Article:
Efficacy and Safety of Dronedarone in Patients Previously Treated With Other Antiarrhythmic Agents

Federico Guerra*, Stefan H. Hohnloser, Peter R. Kowey, Harry J. G. M. Crijns, Etienne M. Aliot, David Radzik, Denis Roy, Stuart Connolly, Alessandro Capucci

*Corresponding author for this work

Research output: Contribution to journalArticleAcademicpeer-review


Background Currently available antiarrhythmic drugs (AADs) for the prevention of atrial fibrillation (AF)/atrial flutter (AFL) suffer from incomplete efficacy and poor tolerability. HypothesisDronedarone could represent an effective and safe option in patients previously treated with AADs, especially class Ic AADs and sotalol. MethodsRetrospective analysis of 2 double-blind, parallel-group trials (EURIDIS [European Trial in Atrial Fibrillation or Flutter Patients Receiving Dronedarone for the Maintenance of Sinus Rhythm] and ADONIS [American-Australian-African Trial With Dronedarone in Atrial Fibrillation or Flutter Patients for the Maintenance of Sinus Rhythm]) comparing the efficacy and safety of dronedarone with placebo over 12 months. The primary end point was AF/AFL recurrence in patients previously treated with another AAD that was discontinued for whatever reason prior to randomization. ResultsIn patients previously treated with any AADs, dronedarone decreased the risk of AF recurrence by 30.4% vs placebo (hazard ratio [HR]: 0.70; 95% confidence interval [CI]: 0.59-0.82; P <0.001). In patients previously treated with a class Ic agent, dronedarone decreased the risk of recurrence by 31.4% (HR: 0.69; 95% CI: 0.53-0.89; P = 0.004), whereas in patients previously treated with sotalol, dronedarone showed a trend toward a decrease of risk of recurrence (HR: 0.86; 95% CI: 0.67-1.11; P = 0.244). Dronedarone was equally effective irrespective of whether class Ic or sotalol were stopped for lack of efficacy or adverse events (AEs). Discontinuation rates were similar in the 2 groups (55.9% vs 43.1%), as were incidence of AEs and serious AEs. ConclusionsDronedarone seems to be effective in preventing AF recurrences in patients without permanent AF previously treated with other AADs, even if those were discontinued for lack of efficacy. Dronedarone appears to be well tolerated even in patients who already had tolerability issues with AADs.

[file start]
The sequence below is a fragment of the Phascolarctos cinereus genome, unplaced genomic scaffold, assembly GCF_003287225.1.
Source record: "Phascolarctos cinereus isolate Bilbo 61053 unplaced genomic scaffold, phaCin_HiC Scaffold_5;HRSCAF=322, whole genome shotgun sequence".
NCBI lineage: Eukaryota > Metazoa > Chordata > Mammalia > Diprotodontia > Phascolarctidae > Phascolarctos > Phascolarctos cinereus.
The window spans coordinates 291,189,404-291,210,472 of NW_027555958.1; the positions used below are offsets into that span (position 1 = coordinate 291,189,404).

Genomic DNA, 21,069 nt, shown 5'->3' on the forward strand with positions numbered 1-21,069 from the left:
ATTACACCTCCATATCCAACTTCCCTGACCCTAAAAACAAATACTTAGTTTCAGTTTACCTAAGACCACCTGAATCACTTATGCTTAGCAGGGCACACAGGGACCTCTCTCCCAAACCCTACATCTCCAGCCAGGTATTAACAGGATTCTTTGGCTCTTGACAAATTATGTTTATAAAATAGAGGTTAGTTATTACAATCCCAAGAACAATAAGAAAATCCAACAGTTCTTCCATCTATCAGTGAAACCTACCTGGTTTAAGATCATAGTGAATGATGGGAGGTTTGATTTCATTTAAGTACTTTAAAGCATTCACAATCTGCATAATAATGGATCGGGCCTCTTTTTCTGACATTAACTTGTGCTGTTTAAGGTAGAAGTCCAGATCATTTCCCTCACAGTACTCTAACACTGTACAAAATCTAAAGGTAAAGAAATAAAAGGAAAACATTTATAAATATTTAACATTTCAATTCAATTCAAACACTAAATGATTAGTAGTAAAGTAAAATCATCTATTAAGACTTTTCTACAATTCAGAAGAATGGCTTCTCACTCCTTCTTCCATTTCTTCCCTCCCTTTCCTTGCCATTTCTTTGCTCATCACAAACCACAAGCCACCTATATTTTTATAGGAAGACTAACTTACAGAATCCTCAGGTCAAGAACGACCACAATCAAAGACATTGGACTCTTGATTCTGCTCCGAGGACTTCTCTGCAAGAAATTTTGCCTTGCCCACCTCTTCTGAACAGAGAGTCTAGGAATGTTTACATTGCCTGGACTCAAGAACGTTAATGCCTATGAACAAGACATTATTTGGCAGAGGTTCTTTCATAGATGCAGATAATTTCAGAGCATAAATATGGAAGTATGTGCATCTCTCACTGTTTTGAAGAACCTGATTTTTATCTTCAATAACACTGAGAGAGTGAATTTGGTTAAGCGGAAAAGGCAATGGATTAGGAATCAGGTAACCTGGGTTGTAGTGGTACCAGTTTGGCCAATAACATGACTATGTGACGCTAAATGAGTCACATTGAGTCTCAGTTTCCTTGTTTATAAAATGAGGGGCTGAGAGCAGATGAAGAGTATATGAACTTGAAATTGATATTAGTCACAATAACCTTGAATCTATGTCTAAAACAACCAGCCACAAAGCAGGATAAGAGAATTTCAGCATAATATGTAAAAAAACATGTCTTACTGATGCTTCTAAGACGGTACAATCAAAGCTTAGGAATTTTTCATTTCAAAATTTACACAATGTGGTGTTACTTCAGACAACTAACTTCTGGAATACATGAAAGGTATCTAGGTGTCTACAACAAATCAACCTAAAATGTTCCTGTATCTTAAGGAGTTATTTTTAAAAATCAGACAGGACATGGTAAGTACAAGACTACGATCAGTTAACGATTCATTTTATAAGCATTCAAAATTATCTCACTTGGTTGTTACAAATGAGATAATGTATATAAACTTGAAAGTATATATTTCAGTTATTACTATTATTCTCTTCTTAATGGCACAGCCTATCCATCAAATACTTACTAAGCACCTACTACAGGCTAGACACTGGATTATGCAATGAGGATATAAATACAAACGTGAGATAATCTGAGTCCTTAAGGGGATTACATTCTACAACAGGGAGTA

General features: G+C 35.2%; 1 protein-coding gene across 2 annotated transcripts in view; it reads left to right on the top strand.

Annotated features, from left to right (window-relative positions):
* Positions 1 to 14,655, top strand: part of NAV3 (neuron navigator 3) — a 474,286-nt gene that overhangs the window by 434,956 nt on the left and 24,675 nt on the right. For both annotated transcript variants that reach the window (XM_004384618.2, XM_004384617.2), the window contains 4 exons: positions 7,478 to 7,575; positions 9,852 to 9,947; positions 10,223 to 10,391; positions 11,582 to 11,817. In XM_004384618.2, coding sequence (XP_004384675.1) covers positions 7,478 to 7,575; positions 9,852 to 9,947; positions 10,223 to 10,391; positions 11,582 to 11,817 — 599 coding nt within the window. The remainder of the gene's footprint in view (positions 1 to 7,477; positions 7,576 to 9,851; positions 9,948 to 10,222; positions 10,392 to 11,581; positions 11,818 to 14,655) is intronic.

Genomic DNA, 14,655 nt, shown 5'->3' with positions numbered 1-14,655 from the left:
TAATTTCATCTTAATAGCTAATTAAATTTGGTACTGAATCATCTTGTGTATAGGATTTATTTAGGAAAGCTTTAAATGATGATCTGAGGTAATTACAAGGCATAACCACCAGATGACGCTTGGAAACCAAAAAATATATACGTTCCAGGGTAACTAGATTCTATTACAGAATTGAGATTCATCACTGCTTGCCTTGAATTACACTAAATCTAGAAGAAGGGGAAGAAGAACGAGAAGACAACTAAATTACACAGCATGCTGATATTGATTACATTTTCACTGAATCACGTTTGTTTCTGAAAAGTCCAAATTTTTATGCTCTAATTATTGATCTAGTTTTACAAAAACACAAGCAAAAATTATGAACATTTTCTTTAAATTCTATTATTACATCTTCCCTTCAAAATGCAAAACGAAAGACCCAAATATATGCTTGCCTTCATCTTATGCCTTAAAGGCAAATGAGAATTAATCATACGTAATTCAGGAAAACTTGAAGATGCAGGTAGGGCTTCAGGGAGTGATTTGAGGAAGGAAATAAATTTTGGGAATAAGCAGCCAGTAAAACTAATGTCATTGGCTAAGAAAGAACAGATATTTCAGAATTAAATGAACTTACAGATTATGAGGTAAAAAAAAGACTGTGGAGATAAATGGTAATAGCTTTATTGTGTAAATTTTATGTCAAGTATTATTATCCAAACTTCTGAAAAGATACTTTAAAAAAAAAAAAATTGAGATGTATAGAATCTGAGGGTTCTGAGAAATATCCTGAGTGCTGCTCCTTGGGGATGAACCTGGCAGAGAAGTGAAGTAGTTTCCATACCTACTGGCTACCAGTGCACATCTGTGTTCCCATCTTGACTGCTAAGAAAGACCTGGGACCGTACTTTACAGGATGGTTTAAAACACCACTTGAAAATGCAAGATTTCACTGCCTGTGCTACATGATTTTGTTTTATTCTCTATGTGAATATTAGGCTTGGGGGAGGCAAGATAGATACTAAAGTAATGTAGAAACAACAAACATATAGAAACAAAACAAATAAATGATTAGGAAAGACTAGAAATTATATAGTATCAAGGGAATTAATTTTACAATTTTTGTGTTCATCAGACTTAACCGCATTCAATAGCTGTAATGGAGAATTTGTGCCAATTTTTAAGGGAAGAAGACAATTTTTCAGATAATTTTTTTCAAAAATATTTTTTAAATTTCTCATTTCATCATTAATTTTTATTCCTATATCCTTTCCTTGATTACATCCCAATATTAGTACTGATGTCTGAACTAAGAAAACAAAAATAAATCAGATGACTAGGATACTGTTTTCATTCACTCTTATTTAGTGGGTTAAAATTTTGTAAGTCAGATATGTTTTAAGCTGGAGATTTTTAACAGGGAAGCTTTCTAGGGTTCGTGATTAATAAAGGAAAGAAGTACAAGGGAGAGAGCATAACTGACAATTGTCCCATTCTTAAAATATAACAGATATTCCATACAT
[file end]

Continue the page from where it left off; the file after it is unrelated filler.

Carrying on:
Original languageEnglish
Pages (from-to)717-724
JournalClinical Cardiology
Issue number12
Publication statusPublished - Dec 2014

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